It is easy to see why this side of things was successful: it has a tremendous emotional core wrapped around all of the mythology that had built up so well over the previous years. It is epic, moving and full of brilliant twists and turns. Terry O’ Quinn as Locke/The Black Smoke was never better than he is here. He is menacing to the extreme, a genuine peer of Twin Peaks’ BOB, and Mr C. Yet his story is ultimately one which draws the sympathy of the viewer, in a way that BOB and Mr C. certainly didn’t have. This is not a force of pure evil then, it is a decent man who was perverted and twisted by his family. Yes, he is intent on death for his enemies, but only because he feels that he *needs* to kill in order to live a fully human life again. I have discussed some of these scenes previously, but let me reiterate that the dialogue between Jack and The Black Smoke about Locke – “You’re not John Locke. You disrespect his memory by wearing his face, but you’re nothing like him. Turns out he was right about almost everything. I just wish I could have told him that while he was still alive.” – is among my all time favourite moments from the show. Jack has become a man of faith through his journey, and he and Locke are revealed not as opposites but brothers on a common road. I also love the line “See you in another life brother,” delivered to Desmond.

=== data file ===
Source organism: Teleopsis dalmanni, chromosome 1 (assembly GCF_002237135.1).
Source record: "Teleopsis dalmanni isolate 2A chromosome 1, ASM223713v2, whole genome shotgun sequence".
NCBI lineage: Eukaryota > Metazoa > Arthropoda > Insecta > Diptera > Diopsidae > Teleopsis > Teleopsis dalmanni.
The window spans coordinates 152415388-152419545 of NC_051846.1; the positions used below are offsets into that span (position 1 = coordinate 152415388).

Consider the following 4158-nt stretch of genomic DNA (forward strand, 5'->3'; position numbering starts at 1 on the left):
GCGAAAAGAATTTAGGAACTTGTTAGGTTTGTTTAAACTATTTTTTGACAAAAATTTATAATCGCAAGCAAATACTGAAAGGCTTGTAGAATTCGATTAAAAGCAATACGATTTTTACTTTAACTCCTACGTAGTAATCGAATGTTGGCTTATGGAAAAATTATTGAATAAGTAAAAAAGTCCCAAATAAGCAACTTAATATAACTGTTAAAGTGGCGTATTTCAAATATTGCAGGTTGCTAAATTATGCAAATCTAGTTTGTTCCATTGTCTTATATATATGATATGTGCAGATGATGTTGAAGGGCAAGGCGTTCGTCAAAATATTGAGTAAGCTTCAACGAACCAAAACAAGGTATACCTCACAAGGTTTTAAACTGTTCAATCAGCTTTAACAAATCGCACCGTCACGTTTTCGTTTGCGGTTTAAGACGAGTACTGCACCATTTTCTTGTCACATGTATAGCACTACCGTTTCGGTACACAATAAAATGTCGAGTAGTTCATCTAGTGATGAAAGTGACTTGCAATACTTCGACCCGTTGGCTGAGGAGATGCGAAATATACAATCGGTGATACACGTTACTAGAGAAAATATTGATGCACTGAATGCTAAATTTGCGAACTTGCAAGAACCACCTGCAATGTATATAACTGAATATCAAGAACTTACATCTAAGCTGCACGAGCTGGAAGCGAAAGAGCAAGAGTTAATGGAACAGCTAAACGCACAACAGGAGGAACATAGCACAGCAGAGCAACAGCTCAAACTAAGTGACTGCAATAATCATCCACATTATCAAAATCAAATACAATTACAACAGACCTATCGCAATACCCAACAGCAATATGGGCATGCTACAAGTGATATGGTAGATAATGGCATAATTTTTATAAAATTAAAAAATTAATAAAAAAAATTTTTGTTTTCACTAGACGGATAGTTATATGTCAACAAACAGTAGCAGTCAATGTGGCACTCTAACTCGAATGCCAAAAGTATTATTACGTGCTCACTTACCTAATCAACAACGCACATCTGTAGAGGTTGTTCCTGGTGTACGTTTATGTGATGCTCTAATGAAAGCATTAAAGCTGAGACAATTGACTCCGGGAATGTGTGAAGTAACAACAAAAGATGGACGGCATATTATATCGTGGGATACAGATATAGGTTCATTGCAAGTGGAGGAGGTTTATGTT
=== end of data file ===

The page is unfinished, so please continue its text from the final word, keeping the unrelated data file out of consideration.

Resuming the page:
The big issues with ‘The End’ arise when the show wraps up the other story happening off Island. Season 6 seemingly follows the previous five seasons by exploring the characters through their behaviour before/after/between their reality on The Island. I will try to accurately describe why it is that many people have a problem with the ending. The ending of the show reveals that while we assumed that we were watching an alternate timeline where Flight 815 never crashed, we were in fact watching what happens after our heroes and villains died. We are witnessing another dimension, yes, but it is one constructed by our heroes and villains in order to find each other before they move on to the next phase of existence.

The main criticisms of this were that it resolved things too cleanly, that there were no stakes as such. A friend of mine used an analogy of seeing a horse dying and being sad, but then realizing that the horse went to a horse based afterlife and having felt cheated for mourning for something that didn’t actually die. Some felt the ending was too overtly religious – something I will expand upon in a moment – and that it raised a whole bunch of new questions while – supposedly – leaving many questions unanswered from the previous five seasons. What about that? What about this? Why are we left to wonder?